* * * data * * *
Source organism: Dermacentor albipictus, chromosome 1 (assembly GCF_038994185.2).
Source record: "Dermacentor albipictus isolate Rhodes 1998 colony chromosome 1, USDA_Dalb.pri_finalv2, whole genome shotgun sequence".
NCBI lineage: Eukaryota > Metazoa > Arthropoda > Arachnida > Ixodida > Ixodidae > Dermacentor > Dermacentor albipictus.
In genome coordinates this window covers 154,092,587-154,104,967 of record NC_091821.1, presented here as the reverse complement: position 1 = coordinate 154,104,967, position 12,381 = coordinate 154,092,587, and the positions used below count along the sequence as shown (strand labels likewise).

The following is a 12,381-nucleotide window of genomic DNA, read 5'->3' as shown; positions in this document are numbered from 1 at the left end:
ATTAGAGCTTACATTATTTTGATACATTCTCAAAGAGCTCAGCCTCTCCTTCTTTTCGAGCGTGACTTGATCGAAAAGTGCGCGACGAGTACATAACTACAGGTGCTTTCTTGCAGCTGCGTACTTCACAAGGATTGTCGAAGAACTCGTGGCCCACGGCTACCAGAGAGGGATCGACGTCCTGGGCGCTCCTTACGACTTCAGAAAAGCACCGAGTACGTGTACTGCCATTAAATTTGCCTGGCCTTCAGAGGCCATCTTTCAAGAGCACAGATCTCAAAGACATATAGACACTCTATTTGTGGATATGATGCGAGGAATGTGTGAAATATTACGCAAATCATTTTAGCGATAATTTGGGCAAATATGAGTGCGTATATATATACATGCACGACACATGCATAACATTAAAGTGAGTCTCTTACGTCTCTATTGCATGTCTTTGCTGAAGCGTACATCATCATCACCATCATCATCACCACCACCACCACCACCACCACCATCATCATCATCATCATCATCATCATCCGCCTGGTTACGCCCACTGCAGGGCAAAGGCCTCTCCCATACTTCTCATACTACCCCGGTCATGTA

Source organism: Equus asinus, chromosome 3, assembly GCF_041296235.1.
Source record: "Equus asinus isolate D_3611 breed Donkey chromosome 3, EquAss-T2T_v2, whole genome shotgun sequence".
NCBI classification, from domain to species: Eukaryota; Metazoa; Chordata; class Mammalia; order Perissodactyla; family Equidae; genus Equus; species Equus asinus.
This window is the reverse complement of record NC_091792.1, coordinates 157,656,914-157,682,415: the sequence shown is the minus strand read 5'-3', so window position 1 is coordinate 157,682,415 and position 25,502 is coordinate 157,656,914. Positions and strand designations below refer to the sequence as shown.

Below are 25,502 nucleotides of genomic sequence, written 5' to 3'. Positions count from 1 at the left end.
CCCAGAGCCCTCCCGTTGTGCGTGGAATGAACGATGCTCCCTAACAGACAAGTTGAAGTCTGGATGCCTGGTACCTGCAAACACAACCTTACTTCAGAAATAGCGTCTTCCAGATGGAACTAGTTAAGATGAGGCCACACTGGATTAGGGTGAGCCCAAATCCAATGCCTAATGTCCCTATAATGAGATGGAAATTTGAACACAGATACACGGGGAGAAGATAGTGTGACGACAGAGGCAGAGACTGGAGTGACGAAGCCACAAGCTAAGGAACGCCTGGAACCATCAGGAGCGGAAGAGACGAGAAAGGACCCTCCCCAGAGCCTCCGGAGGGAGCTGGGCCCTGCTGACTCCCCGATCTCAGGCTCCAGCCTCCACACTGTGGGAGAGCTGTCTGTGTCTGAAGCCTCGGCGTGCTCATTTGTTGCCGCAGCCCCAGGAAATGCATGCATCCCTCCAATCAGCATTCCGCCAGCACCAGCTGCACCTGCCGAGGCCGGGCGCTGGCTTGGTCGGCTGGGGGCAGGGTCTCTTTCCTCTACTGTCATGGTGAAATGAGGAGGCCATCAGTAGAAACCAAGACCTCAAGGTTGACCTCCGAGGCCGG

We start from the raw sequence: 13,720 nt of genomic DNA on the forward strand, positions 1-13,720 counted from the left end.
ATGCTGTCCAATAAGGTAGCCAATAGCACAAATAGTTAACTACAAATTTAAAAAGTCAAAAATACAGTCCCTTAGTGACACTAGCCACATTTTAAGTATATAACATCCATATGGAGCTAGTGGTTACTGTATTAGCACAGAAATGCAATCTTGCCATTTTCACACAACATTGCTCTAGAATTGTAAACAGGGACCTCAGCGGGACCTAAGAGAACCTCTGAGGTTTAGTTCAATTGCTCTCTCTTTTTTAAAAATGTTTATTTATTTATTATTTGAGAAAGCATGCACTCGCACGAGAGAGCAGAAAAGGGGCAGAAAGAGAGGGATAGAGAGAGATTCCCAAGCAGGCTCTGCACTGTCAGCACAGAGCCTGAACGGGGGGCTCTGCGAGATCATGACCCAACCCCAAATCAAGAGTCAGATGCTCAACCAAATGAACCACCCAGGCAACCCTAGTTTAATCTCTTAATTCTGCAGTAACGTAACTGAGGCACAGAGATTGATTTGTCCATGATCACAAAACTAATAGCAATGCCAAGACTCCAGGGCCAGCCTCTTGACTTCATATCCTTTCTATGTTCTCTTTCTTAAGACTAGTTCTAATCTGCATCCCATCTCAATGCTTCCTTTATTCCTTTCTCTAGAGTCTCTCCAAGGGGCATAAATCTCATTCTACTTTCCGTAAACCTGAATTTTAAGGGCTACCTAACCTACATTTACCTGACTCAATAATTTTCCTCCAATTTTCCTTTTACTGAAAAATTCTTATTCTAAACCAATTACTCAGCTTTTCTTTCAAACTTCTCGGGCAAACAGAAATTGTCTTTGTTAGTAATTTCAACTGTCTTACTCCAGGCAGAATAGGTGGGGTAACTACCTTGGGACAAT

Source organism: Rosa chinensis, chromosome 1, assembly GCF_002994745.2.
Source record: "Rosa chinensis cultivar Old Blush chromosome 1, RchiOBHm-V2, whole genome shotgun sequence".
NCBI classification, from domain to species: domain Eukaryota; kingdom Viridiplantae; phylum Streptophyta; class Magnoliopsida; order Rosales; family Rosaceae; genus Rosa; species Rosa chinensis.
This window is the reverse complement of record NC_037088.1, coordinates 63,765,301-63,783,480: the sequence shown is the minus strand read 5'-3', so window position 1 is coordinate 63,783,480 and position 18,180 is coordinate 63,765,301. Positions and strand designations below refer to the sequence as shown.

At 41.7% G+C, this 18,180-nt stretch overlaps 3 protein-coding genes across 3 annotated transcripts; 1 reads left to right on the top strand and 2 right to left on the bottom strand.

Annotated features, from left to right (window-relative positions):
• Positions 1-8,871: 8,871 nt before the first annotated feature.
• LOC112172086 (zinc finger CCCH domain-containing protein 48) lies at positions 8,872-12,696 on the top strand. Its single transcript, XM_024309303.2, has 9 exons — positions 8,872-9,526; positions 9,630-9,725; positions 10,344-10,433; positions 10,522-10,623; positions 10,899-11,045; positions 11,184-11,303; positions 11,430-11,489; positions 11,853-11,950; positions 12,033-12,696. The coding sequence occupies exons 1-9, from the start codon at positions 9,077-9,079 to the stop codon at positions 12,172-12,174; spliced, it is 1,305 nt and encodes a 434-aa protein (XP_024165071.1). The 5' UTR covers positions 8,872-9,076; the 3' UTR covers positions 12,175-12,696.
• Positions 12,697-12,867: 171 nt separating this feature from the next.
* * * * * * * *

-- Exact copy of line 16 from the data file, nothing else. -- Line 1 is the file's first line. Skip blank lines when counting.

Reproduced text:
Source record: "Rosa chinensis cultivar Old Blush chromosome 1, RchiOBHm-V2, whole genome shotgun sequence".